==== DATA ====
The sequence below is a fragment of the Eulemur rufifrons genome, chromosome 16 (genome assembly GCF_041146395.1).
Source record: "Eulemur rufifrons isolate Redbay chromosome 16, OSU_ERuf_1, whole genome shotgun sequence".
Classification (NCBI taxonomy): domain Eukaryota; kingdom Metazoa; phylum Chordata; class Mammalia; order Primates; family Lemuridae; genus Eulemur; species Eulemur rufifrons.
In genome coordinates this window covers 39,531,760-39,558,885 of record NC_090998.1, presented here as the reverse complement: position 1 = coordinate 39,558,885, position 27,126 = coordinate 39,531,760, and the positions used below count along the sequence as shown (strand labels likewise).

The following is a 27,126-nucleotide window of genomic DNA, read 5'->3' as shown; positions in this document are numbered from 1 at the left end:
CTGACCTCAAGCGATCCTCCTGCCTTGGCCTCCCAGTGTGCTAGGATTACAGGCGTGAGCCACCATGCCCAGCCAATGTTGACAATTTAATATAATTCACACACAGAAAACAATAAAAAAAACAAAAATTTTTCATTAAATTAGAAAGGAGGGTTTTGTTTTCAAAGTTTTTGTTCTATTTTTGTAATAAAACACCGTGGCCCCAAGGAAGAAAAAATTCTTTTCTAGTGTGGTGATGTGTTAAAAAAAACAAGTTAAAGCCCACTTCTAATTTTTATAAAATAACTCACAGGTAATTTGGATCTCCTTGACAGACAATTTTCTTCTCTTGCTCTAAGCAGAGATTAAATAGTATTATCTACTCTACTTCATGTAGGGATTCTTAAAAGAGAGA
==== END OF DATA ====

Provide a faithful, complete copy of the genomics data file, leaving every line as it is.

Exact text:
The sequence below is a fragment of the Eulemur rufifrons genome, chromosome 16 (genome assembly GCF_041146395.1).
Source record: "Eulemur rufifrons isolate Redbay chromosome 16, OSU_ERuf_1, whole genome shotgun sequence".
Classification (NCBI taxonomy): domain Eukaryota; kingdom Metazoa; phylum Chordata; class Mammalia; order Primates; family Lemuridae; genus Eulemur; species Eulemur rufifrons.
In genome coordinates this window covers 39,531,760-39,558,885 of record NC_090998.1, presented here as the reverse complement: position 1 = coordinate 39,558,885, position 27,126 = coordinate 39,531,760, and the positions used below count along the sequence as shown (strand labels likewise).

The following is a 27,126-nucleotide window of genomic DNA, read 5'->3' as shown; positions in this document are numbered from 1 at the left end:
CTGACCTCAAGCGATCCTCCTGCCTTGGCCTCCCAGTGTGCTAGGATTACAGGCGTGAGCCACCATGCCCAGCCAATGTTGACAATTTAATATAATTCACACACAGAAAACAATAAAAAAAACAAAAATTTTTCATTAAATTAGAAAGGAGGGTTTTGTTTTCAAAGTTTTTGTTCTATTTTTGTAATAAAACACCGTGGCCCCAAGGAAGAAAAAATTCTTTTCTAGTGTGGTGATGTGTTAAAAAAAACAAGTTAAAGCCCACTTCTAATTTTTATAAAATAACTCACAGGTAATTTGGATCTCCTTGACAGACAATTTTCTTCTCTTGCTCTAAGCAGAGATTAAATAGTATTATCTACTCTACTTCATGTAGGGATTCTTAAAAGAGAGA